Base potential will be the difference between input potential and the voltage across R20:

$$ V_B = V_{IN} - V_{R20} = 5V - 0.2V = 4.8V $$

Finally, the expected \$V_{BE}\$ will be:

$$ V_{BE} = V_B - V_E = 4.8V - 4.2V = 0.6V $$

If these are close to the values you measure, then nothing's wrong, except your application of the equations. For example, if you assumed \$V_{BE}=0.7V\$ then that would introduce a significant error.


Since I am using an LTspice simulation, I don't need to worry about burning the transistor out, nor about self-heating affecting the results- the junction will sit magically at 27°C even though it is dissipating an imaginary watt or two.

enter image description here

Using the NXP model, I've plotted Ic/Ib as a function of Ic. You can see that the model's hFE at 150mA agrees well with the datasheet range of 100 to 300- it's 150.

Note that at other currents the hFE maximum is unspecified, only the minimum.

If the Vce is very low, the hFE will be less, as the transistor goes into saturation and additional base current yields no additional collector current. In that regime it does not make sense to call it current gain, sometimes it is called "forced beta".

However in your circuit, the transistor is not saturated, and is far from saturation (Vce ~= 7.5V so the datasheet numbers will apply).

If I simulate it, I get Ic/Ib = 211, which agrees with the datasheet (minimum of 50 to 75 over the range of 1 to 10mA and your circuit is running at about 4mA Ic).

Since transistors can have a wide range of hFE (good ones intended and binned for analog use may have a 2:1 range, ones more intended for digital use can have 3:1 or more. If we assume 600 is the maximum gain (wag - or more scientifically around 3x the typical) then at 0.1mA the 2N2222 could have an hFE from 35 to 600, an almost 20:1 range.

The job of the circuit designer in this scenario is to come up with circuits that are not overly sensitive to hFE, so that even if hFE is the datasheet minimum or if it is way higher than typical, or when it changes due to temperature etc., the circuit will operate within requirements and will not require adjustments or trims. That's not always possible or practical. In this case, the emitter degeneration resistor R22 makes the circuit much less sensitive to hFE variations.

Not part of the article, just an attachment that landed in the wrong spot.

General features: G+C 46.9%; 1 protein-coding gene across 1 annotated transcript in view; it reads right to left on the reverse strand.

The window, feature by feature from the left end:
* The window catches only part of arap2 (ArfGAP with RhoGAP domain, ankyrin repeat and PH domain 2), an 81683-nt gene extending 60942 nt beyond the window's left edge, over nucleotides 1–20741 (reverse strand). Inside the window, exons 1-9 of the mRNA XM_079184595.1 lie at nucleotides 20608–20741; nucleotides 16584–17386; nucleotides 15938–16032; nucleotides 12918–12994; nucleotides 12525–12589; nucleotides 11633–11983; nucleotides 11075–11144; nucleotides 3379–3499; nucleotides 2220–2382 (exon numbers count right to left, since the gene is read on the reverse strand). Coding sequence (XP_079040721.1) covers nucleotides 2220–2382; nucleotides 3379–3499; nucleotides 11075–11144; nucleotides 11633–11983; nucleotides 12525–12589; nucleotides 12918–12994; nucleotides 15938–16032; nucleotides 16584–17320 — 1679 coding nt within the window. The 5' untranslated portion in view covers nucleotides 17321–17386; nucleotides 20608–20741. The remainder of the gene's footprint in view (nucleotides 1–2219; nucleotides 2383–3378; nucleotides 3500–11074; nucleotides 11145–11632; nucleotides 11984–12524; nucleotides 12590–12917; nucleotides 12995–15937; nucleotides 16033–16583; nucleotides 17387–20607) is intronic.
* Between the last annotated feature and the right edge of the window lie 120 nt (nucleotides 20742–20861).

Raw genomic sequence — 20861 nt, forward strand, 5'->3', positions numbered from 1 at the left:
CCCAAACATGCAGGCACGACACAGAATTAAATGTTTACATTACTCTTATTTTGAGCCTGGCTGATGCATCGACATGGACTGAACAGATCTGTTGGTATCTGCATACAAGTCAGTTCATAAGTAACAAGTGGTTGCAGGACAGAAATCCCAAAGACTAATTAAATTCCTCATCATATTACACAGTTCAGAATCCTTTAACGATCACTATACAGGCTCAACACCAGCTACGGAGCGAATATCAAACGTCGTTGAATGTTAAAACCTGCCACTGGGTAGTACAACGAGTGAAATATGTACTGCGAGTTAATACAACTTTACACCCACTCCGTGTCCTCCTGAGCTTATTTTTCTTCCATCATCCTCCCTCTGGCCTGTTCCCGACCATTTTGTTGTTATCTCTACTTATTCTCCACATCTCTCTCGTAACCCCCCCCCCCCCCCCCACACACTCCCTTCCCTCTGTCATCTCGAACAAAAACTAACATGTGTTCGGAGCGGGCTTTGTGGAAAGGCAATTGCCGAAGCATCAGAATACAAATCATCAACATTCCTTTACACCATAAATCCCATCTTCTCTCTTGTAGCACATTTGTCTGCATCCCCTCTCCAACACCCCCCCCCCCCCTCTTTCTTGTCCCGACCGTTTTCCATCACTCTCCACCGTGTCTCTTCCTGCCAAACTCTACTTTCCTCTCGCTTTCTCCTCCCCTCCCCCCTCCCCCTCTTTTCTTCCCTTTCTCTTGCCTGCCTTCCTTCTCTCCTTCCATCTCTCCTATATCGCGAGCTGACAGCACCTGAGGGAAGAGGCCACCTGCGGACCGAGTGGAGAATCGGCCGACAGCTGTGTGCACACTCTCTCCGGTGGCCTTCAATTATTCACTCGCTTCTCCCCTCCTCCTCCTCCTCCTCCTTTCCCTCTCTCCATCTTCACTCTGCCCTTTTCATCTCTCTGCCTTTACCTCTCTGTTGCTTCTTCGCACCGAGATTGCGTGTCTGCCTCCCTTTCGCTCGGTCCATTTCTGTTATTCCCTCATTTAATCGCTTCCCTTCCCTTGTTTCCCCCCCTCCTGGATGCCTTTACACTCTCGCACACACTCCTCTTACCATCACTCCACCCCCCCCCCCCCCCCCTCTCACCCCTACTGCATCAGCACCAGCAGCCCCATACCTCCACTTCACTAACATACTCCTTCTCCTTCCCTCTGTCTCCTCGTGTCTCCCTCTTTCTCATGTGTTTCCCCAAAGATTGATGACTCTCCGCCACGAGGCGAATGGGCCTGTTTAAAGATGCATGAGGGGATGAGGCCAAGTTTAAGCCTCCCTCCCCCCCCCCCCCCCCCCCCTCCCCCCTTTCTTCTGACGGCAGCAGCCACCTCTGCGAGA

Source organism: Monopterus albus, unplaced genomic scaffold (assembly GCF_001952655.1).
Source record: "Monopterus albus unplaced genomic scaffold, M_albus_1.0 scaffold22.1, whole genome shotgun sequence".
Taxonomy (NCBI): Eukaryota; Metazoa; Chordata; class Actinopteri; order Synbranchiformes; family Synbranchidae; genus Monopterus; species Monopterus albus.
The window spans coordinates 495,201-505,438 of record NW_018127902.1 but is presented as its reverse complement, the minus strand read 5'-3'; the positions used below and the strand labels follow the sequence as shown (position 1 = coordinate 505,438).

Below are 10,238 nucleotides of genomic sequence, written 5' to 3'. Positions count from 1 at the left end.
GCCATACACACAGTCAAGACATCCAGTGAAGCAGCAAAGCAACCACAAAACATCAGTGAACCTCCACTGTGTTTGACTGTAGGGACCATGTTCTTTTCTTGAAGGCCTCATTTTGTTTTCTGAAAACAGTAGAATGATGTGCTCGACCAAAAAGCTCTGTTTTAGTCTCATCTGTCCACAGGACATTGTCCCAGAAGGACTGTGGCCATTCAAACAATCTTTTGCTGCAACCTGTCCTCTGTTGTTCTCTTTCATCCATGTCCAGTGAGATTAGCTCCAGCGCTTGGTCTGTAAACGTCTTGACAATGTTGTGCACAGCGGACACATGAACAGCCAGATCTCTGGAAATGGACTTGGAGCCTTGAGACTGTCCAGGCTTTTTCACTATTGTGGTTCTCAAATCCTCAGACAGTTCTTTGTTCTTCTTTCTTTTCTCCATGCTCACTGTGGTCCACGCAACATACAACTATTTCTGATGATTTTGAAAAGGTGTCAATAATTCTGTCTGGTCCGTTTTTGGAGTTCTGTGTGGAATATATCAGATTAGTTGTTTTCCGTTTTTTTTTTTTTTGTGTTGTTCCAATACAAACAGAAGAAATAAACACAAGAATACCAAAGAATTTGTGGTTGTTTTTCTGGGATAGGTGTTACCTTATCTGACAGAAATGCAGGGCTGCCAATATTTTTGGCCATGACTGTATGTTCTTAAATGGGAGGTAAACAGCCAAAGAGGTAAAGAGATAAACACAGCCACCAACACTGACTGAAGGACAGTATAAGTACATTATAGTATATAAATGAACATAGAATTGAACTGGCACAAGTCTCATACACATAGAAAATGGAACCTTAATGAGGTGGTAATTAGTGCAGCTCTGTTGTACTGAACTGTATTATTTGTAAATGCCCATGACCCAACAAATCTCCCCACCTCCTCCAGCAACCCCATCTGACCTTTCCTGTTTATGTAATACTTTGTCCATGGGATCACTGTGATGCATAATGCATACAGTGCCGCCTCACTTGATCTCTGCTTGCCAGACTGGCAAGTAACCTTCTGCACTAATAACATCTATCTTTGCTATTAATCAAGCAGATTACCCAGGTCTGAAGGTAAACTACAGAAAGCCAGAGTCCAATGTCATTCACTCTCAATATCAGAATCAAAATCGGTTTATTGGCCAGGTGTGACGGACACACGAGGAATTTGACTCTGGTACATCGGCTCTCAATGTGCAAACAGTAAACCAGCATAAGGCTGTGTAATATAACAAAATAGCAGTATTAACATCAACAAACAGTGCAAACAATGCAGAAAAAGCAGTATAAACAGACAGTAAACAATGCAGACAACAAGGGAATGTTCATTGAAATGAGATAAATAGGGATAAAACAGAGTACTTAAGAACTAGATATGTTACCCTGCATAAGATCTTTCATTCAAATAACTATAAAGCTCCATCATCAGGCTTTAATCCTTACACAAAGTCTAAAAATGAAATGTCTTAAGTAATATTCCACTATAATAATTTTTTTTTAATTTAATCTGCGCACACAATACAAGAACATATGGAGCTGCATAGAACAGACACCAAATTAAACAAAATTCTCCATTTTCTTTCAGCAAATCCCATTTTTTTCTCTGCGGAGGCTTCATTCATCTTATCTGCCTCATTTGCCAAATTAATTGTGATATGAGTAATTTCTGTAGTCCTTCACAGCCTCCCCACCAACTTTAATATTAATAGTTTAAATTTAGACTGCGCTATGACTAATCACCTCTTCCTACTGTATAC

This points out a pitfall, if you tweak your circuit on the bench with a given sample of transistor or if you tweak it in simulation with a given model, you can get results that will not be reproducible once you buy many transistors from many different suppliers if your circuit is too sensitive to the allowable variations in parameters. That's the difference between design and tinkering (no offence to actual skilled utensil repair persons intended).

  • \$\begingroup\$ It should be noted that the 2N2222 model that ships with LTspice uses the Ebers-Moll model (instead of Gummel-Poon) which assumes constant \$\beta\$ across all currents. \$\endgroup\$
    – Ste Kulov
    Commented May 17 at 15:47
  • 1
    \$\begingroup\$ @SteKulov LTspice ships with the NXP model I used, and β is obviously not constant over current. The IKF = 0.3 parameter and XTB = 1.5 parameters are specified, so it models β decrease at high current, but not β fall-off at low current, and β increases with temperature. \$\endgroup\$ Commented May 17 at 16:55
  • 1
    \$\begingroup\$ Ahh. Ok. I missed the IKF. Thanks! \$\endgroup\$
    – Ste Kulov
    Commented May 17 at 18:27